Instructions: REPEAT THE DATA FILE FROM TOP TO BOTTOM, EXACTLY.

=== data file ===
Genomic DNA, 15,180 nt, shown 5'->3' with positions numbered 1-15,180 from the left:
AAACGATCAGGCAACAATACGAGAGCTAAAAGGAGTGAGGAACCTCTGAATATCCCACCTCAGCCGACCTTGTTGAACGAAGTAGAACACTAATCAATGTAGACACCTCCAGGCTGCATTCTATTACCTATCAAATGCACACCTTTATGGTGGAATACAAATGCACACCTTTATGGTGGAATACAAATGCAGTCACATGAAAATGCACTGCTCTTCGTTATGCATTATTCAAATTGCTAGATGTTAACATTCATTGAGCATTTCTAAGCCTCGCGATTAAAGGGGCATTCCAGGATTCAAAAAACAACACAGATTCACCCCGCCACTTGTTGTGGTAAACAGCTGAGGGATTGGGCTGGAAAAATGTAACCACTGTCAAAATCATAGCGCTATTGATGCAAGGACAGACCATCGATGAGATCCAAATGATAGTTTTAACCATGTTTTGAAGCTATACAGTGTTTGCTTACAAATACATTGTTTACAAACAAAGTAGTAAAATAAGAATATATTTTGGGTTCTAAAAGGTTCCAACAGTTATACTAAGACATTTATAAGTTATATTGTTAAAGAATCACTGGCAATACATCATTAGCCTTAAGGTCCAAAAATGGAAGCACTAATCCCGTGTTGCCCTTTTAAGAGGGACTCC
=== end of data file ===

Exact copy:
Genomic DNA, 15,180 nt, shown 5'->3' with positions numbered 1-15,180 from the left:
AAACGATCAGGCAACAATACGAGAGCTAAAAGGAGTGAGGAACCTCTGAATATCCCACCTCAGCCGACCTTGTTGAACGAAGTAGAACACTAATCAATGTAGACACCTCCAGGCTGCATTCTATTACCTATCAAATGCACACCTTTATGGTGGAATACAAATGCACACCTTTATGGTGGAATACAAATGCAGTCACATGAAAATGCACTGCTCTTCGTTATGCATTATTCAAATTGCTAGATGTTAACATTCATTGAGCATTTCTAAGCCTCGCGATTAAAGGGGCATTCCAGGATTCAAAAAACAACACAGATTCACCCCGCCACTTGTTGTGGTAAACAGCTGAGGGATTGGGCTGGAAAAATGTAACCACTGTCAAAATCATAGCGCTATTGATGCAAGGACAGACCATCGATGAGATCCAAATGATAGTTTTAACCATGTTTTGAAGCTATACAGTGTTTGCTTACAAATACATTGTTTACAAACAAAGTAGTAAAATAAGAATATATTTTGGGTTCTAAAAGGTTCCAACAGTTATACTAAGACATTTATAAGTTATATTGTTAAAGAATCACTGGCAATACATCATTAGCCTTAAGGTCCAAAAATGGAAGCACTAATCCCGTGTTGCCCTTTTAAGAGGGACTCC